If you were convicted of a crime and were sentenced to probation or received probation as a negotiated plea at the time, you probably thought you were getting the break of a lifetime — until you read the terms of your probation. For some probationers, fulfilling the terms of their probation for the entire period may seem next to impossible, especially when it affects their ability to travel. Before you decide to accept probation as part of a negotiated plea, consult with a criminal defense attorney in South Florida to ensure that the terms you agree to are appropriate for your charges.
Common Terms of Probation in the State of Florida?
The information in this article was prepared and reviewed by a probation violation attorney in West Palm Beach and is specific to the state of Florida. If you’ve been charged with a crime or have questions about your probation in another jurisdiction, contact a criminal defense attorney who practices in your area.
Florida State Statute 948.03 dictates the terms and conditions of Florida’s state probation. If you are on federal probation, a different set of rules apply. While on Florida probation, you must:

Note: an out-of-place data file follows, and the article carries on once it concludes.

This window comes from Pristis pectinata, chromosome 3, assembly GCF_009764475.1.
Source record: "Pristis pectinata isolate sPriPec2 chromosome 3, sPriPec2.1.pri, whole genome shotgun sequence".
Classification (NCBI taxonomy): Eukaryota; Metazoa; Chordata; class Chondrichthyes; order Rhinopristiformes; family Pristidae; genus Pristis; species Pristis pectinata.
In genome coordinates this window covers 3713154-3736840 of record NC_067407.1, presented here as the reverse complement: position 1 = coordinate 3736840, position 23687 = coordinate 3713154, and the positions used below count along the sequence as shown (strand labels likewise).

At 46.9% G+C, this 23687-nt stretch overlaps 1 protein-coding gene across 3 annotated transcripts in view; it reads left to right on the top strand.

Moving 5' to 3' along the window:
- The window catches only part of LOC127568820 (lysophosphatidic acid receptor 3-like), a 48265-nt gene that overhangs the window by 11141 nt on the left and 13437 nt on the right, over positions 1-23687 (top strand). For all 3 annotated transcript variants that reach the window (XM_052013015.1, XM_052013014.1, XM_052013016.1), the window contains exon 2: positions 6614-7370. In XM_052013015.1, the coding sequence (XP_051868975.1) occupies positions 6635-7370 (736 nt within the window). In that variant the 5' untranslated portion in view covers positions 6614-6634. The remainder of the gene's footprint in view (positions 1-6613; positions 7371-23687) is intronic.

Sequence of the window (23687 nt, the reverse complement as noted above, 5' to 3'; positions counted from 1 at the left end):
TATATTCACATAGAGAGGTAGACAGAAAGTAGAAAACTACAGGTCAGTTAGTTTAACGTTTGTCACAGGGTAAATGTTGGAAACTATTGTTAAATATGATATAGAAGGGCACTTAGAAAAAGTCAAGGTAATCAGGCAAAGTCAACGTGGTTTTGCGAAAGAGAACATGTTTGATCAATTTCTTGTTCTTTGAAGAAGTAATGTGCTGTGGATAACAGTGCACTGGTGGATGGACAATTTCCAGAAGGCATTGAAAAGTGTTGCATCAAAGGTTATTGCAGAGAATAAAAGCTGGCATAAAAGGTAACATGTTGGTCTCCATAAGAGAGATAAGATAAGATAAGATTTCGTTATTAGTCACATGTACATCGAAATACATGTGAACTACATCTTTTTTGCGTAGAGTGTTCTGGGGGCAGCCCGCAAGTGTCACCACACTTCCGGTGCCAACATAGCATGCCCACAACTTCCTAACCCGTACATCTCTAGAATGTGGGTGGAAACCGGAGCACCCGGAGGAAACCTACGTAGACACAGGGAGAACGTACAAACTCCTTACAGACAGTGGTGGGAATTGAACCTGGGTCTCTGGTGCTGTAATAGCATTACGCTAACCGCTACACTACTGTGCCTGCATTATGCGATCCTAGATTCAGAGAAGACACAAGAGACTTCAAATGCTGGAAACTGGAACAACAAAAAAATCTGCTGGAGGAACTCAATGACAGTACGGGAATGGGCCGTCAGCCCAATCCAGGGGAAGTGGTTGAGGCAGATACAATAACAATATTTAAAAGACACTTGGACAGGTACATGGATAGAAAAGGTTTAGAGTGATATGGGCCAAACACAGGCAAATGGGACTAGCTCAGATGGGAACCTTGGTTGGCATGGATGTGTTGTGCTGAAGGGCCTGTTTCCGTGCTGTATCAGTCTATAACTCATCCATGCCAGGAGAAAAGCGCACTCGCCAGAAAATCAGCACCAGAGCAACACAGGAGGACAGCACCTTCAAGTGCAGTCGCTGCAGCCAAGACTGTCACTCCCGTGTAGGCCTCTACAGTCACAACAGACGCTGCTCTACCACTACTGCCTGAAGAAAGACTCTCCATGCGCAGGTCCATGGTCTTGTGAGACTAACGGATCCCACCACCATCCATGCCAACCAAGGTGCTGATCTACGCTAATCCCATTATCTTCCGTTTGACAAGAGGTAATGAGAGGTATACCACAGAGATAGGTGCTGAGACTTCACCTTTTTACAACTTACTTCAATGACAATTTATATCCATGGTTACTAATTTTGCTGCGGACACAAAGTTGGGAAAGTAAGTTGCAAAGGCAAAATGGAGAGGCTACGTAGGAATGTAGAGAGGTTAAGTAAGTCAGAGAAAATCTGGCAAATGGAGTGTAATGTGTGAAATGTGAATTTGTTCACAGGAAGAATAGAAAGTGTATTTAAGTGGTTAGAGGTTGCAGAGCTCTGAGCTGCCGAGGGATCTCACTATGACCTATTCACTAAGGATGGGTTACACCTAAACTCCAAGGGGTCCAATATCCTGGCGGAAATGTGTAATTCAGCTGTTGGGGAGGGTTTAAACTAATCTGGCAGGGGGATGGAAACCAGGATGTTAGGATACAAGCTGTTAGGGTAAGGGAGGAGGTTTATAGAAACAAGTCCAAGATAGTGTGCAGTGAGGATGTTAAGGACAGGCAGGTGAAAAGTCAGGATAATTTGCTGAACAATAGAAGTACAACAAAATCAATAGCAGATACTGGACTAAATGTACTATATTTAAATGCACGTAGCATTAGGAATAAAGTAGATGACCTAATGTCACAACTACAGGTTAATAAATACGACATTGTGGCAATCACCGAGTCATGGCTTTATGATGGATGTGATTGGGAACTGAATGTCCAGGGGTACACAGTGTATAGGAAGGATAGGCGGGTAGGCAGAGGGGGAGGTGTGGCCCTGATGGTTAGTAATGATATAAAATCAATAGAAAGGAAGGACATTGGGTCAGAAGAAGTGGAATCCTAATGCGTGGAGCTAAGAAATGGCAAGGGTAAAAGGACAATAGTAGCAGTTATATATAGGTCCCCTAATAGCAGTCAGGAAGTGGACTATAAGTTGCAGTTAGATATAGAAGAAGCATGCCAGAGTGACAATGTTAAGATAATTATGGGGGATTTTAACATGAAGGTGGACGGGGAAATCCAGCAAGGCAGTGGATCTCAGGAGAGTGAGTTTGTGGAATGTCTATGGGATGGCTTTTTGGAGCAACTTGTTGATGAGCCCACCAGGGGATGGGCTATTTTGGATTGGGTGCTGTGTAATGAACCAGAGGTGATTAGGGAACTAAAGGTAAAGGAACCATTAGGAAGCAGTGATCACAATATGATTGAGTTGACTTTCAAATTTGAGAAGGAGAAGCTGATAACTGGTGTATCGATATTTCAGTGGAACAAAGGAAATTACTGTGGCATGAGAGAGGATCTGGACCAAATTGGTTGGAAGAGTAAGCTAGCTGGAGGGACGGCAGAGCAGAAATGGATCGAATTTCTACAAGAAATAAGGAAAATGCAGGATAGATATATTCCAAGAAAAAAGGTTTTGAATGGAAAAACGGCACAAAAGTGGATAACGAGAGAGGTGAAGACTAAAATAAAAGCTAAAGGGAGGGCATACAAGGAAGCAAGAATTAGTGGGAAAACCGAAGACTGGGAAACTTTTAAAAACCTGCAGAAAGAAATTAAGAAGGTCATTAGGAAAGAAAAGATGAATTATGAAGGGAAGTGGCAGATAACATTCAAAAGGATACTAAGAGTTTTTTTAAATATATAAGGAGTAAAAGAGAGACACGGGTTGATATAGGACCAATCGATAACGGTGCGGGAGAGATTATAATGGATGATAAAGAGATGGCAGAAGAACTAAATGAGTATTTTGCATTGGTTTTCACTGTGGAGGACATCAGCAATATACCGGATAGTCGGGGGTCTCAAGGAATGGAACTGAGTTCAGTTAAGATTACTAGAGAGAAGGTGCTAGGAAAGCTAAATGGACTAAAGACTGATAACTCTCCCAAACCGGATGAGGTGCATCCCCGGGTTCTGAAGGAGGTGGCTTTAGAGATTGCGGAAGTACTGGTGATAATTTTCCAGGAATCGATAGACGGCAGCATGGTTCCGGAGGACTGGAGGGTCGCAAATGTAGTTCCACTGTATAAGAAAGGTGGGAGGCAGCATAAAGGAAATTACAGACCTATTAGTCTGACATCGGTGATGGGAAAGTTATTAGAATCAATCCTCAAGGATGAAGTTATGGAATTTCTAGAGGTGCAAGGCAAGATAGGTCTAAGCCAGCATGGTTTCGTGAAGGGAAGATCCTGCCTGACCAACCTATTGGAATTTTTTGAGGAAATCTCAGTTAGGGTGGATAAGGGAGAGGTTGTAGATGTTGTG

- Follow the court’s guidelines for reporting to your probation officer.
- Maintain a job or be actively seeking employment.
- Permit your probation officer to visit your home, place of employment, or other locations as specified by the court’s guidelines.
- Avoid being charged with new offenses.
- Make restitution to any party who has been determined to be a victim of your crime as ordered by the court.
- Support your legal defendants.
- Not associate with individuals who are engaged in criminal activities.
- Submit to random drug and alcohol testing.
- Not possess a firearm.
- Not possess any other weapon without obtaining prior consent from your probation officer.
- Pay various expenses and fees associated with your probation, like the cost of drug testing.
- Not possess controlled substances unless prescribed to you by a doctor.
With regard to travel, the statute states that the “probationer or offender in community control shall … remain in a specified place.” But what does that mean? Within a building? A city? The county? The court will specify the permitted geographic boundaries of your probation in the community control order. In order to leave those boundaries, you must first seek permission from the court. Otherwise, you risk violating your probation, which could result in your rearrest and incarceration.
Factors Affecting Permission to Travel on Probation
Before extending permission to travel outside the permitted area, the court will consider the following factors:
- You are not wanted for additional crimes or violations of your order of supervision.
- Your request for travel has specific locations, dates.
- There is a contact person and phone number with whom your travel plans can be verified.
- You’ve provided sufficient notice for your compliance officer to verify the details of your travel plan.
- You have a legitimate reason for the request: employment, family medical emergency, etc. Vacation or recreation is not a valid travel exception.